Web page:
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Warning: Heat advisory in effect
Volunteer Center struggles to provide air conditioners to needy as temperatures approach danger zone

By Paul Huggins 340-2395

Emphysema makes breathing hard enough without having to contend with 90-degree heat inside a home.

That's why Patricia Lemley considered the Volunteer Center of Morgan County a lifesaver for providing her with a window air conditioning unit and an electric fan this summer.

"I was burning up, and I needed air conditioning to keep from getting heat stroke," the 57-year-old Decatur resident said.

The temperature inside her house surpassed 90 at times, so fans didn't offer much help, she said.

She received relief just in time, as the National Weather Service issued a heat advisory for Wednesday.

It issues heat advisories when heat indexes reach 110 or overnight low temperatures stay at 75 or above.

The forecast calls for temperatures in the upper 90s the next few days, possibly breaking 100 Thursday and Friday. Heat indexes, which factor in humidity, will be around 110.

Tuesday's high was 97, the same as Monday's, and the heat index was 102, the NWS said. The first week in August brought three days where temperatures reached 97 and one 98.

As temperatures soar, so does the demand for cooling devices at the Volunteer Center. By noon Tuesday, it had given away 17 air conditioners and 24 fans this summer — most of them since Aug. 1.

The center was down to one air conditioner that morning, but an anonymous donation of $600 allowed it to buy seven more.

At the rate people are calling, they will be gone shortly, and other residents could suffer unless more donations come in, said Dawnell Merril, adult and family services administrator for the Volunteer Center.

Parkway Medical Center and Decatur General Hospital have not received patients suffering from heat exhaustion or heat-related illnesses, but they said that could change as heat indexes rise.

The Alabama Department of Environmental Management forecast moderate air quality conditions Wednesday. People who are unusually sensitive to ozone may experience respiratory symptoms.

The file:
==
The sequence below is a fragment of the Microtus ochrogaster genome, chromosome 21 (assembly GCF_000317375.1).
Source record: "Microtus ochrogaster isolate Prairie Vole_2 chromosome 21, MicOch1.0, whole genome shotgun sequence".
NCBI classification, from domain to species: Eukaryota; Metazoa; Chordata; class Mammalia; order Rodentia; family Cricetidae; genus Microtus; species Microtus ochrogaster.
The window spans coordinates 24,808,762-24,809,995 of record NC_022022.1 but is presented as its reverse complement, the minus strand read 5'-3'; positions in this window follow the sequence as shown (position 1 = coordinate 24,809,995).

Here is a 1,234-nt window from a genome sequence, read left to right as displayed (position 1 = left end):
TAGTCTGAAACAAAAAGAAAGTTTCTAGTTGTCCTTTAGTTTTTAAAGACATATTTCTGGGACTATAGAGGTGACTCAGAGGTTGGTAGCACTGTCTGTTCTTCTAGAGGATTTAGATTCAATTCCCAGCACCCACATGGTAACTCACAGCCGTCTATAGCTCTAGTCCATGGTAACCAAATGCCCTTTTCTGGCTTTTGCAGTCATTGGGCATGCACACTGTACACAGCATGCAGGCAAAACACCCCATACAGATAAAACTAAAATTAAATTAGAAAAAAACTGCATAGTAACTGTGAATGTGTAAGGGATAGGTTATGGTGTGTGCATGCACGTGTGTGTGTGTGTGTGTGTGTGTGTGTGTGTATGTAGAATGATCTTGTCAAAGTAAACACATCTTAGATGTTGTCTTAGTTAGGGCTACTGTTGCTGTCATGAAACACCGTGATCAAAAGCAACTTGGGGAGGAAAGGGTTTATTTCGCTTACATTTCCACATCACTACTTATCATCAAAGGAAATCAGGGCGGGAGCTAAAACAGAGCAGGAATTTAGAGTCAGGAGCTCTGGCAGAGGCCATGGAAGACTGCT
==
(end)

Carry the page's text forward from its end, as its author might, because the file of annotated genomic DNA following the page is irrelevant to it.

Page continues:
The rising mercury also means harder work for air conditioners.

Decatur Utilities reported electrical use is up to 260 megawatts for the past few days, the highest rate for the year.

That's the typical usage during the hottest time of the year, said Eric Baxley, DU engineer.

The record is 280 megawatts, set in 2001, mostly the result of increased industrial use, he said.

The Volunteer Center started the heat-relief program in 1996 when the much of the country was in a heat wave and the Decatur area registered more than 30 days above 90.

After reports of heat-related deaths in the Chicago area, the Volunteer Center decided lack of heat relief would not be an excuse for dying in Morgan County.

It will give away electric fans to just about anyone who expresses a need. To get an air conditioner, however, an applicant must provide a doctor's letter indicating a health need, such as asthma.

The air conditioners are the smallest (5,000 BTUs) and the cheapest the center can buy, generally between $85 and $100. They are capable of cooling one room.

The center uses a $5,000 Community Development Block Grant to help pay for the units, but $3,000 of that goes toward building wheelchair ramps and the remaining $2,000 is shared with a winter relief program to buy heaters.

Private donations, often from local churches, help increase the fund.

"It's never enough," Merrill said of the money needed to buy air conditioners.

Anyone who wants to contribute can call the Volunteer Center at 355-8628.

You can help

Anyone wanting to contribute to the air-conditioning fund should call the Volunteer Center of Morgan County at 355-8628.

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